LEOMINSTER — On Saturday, June 11 at 1:29 a.m., Officer William Taylor of the Leominster Police Department was dispatched to the area of Lancaster and Johnson streets for a report of a person asleep at the wheel of a car with a flat tire.
According to Officer Taylor’s Personnel Narrative for the incident, when he arrived on scene, he found a Toyota Rav4 parked with its left wheels on Lancaster Street (which is a public way in the City of Leominster) and its right wheels on the sidewalk (which is a Marked Lanes Violation).
“The Toyota was running with its hazard lights flashing,” wrote Officer Taylor in his Personnel Narrative. “The left front tire was shredded and flat, and there was a spare tire on the ground in the roadway near the left rear tire.”
According to Officer Taylor, the driver, who was later identified as Melinda Vasquez, 41, of Fitchburg, was “unconscious, slumped to her right, over the center console.”
“The transmission was in park. Melinda had a straight glass pipe with a burnt white-brown residue (AKA a ‘crack pipe’) in her hand. In Melinda’s lap she had a fanny pack and her phone,” wrote Officer Taylor. “Melinda’s phone was ringing, but she remained unresponsive to it.”
Officer Taylor added that in plain view he could see lighters and another glass pipe as well as some small metal rods with burnt ends, which he recognized as drug paraphernalia, i.e., “tools used for packing crack cocaine into smoking devices.”
Officer Taylor then said that he reached into Melinda’s Rav4 and shut off the Toyota’s push-button ignition.
“I took the pipe from Melinda’s hand and observed it to be packed with a burnt metal filing, similar to ‘Chore Boy’ copper scrubbers, which I know from my training and experience to be commonly used as a filter in pipes when smoking crack cocaine. I took the fanny pack from Melinda’s lap. I set both items out of Melinda’s reach, on top of the Toyota’s roof,” wrote Officer Taylor.
It was at this time – according to Officer Taylor’s account – that Vasquez “slowly awoke” as he shined his flashlight at her.
Vasquez told the officer that she pulled over to the side of the road when her tire blew out. She said that she called a friend to come help her change the tire, but fell asleep while waiting.
Officer Taylor said that since Vasquez’s pupils appeared smaller than normal and non-reactive, he believed that she was under the influence of a narcotic.
Officer Taylor said he called an ambulance to the scene, but Vasquez declined medical treatment. He then ordered Vasquez to exit the vehicle so he could search for further contraband.
“On top of the center console, there was a small cylindrical container which I opened and observed to contain at least one ounce of a white-brown granular substance, which I initially suspected to be heroin or fentanyl (based on Melinda’s earlier lethargy, which would be consistent with the use of such), though when I asked Melinda what it was, she answered that it was ‘crack,’” wrote Officer Taylor.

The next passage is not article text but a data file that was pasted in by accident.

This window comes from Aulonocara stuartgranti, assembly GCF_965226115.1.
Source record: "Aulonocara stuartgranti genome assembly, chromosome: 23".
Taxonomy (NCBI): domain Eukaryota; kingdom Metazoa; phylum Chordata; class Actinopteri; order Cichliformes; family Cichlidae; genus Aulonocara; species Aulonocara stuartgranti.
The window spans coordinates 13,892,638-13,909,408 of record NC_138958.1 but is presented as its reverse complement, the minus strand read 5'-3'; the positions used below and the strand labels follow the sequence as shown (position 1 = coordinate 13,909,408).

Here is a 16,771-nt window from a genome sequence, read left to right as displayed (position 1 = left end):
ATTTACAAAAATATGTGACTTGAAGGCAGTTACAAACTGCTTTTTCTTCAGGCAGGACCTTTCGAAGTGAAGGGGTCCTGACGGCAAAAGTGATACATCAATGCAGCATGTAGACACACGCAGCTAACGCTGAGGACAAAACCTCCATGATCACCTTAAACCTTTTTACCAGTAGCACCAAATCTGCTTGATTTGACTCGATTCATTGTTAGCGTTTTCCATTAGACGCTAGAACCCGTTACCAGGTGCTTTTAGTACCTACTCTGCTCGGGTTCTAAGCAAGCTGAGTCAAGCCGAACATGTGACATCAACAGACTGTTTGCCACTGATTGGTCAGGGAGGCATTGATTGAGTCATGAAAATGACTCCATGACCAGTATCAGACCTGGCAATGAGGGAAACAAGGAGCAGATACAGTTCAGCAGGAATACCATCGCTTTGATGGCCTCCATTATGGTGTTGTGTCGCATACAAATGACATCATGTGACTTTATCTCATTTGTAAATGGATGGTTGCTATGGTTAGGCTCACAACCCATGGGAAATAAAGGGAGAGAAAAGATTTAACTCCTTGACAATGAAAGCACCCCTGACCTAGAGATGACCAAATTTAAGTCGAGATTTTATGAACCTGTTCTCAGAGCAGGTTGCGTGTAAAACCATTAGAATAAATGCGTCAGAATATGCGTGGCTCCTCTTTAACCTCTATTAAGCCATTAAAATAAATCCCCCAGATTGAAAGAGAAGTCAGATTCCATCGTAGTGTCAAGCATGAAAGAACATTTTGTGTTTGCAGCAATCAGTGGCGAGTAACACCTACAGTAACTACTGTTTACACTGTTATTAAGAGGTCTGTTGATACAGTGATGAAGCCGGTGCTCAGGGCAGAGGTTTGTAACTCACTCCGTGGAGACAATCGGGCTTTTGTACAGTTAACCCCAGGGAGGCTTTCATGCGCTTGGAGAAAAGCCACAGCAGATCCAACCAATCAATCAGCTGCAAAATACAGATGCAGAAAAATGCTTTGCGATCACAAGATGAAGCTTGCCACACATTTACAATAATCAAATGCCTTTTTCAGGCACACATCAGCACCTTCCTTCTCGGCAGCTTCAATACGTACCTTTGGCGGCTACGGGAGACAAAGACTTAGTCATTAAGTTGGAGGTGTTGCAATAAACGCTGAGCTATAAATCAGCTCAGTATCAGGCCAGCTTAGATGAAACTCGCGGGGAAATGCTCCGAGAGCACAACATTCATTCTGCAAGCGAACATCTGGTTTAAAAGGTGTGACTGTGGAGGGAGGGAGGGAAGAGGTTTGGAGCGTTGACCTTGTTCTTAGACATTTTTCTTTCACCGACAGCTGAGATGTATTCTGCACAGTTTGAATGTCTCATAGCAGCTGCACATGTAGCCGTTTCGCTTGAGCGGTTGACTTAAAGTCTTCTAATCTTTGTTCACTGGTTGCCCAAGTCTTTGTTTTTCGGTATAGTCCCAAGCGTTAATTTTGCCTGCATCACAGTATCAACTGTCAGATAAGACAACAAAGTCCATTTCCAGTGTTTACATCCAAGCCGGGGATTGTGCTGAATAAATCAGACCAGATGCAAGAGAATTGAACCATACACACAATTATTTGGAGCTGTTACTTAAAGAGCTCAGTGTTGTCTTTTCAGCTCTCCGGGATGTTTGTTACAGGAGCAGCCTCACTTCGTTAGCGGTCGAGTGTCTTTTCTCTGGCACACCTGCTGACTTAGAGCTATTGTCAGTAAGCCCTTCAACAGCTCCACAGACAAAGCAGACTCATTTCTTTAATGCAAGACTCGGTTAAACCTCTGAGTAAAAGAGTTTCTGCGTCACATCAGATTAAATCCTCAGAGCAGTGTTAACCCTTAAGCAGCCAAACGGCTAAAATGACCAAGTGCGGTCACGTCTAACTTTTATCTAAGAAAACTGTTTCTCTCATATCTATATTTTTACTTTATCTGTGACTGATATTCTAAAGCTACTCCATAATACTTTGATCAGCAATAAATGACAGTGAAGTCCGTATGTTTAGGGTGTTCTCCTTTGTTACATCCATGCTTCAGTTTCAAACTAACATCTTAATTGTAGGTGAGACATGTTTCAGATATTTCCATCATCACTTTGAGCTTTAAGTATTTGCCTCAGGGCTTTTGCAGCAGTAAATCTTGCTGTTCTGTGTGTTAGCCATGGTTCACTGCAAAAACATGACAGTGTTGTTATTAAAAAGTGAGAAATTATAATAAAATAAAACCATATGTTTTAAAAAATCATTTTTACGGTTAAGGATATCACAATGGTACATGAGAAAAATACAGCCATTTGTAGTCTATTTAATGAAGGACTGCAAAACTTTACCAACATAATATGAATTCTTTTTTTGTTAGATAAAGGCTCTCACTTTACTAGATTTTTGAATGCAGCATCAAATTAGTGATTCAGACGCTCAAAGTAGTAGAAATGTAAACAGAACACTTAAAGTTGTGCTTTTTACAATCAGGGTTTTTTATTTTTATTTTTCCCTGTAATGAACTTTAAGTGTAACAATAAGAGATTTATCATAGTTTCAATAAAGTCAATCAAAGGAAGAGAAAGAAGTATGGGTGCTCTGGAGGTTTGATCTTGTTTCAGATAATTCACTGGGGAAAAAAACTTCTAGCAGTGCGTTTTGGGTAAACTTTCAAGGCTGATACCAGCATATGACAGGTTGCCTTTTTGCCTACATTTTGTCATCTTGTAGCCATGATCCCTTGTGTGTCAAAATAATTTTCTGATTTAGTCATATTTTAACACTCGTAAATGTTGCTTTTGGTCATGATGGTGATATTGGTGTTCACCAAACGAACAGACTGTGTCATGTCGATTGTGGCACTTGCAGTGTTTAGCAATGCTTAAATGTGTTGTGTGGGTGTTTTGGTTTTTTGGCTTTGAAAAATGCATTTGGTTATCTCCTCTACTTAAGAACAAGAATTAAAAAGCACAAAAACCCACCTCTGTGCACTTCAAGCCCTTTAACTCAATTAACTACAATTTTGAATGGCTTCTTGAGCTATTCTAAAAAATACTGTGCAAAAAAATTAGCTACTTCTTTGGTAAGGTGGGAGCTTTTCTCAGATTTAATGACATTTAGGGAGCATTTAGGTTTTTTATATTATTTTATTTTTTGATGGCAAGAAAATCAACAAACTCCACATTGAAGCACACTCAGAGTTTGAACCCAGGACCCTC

The officer also found an unlabeled bottle of gabapentin (an anti-seizure drug) on the passenger side floor, which Vasquez said she had a prescription for.
After finding the gabapentin, Officer Taylor placed Vasquez under arrest for OUI Drugs. He had an assisting female officer put Vasquez in hand-cuffs, perform a pat-frisk and transport her to the Leominster Police Department for booking.
Officer Taylor then searched Vasquez’s fanny pack. According to his Personnel Narrative, inside he found a gram scale (which is generally used for drug transactions), some more metal rods (crack paraphernalia), loose small white-brown rocks (suspected to be crack), and two loose unknown white pills stamped with “ES” (for which no query results were found on drugs.com), according to Officer Taylor.
Behind the driver’s seat was a bong in a shoebox with white residue on it “consistent with crack cocaine.” In the center console of the vehicle was another smoking apparatus packed with an unknown burnt substance, as well as a box of glassine sandwich baggies, which Officer Taylor said are commonly used for the unlawful distribution of drugs.
Quality Towing towed Vasquez’s Toyota.
Officer Taylor seized all of the aforementioned evidence and stored it in the drug box and evidence locker #14 at the police station. He issued Vasquez Massachusetts Uniform Citations for the aforementioned motor vehicle offenses.
For her possession of crack cocaine as well as a gram scale and sandwich baggies, Officer Taylor charged Vasquez with Possession of a Class B Substance with intent to Distribute. For her possession of 50 gabapentin pills, she was charged with Possession of a Class E Substance.
The officer also faxed a “Request for Immediate Threat License Suspension/Revocation” form to the RMV.
Vasquez was arraigned on June 13 in Leominster District Court.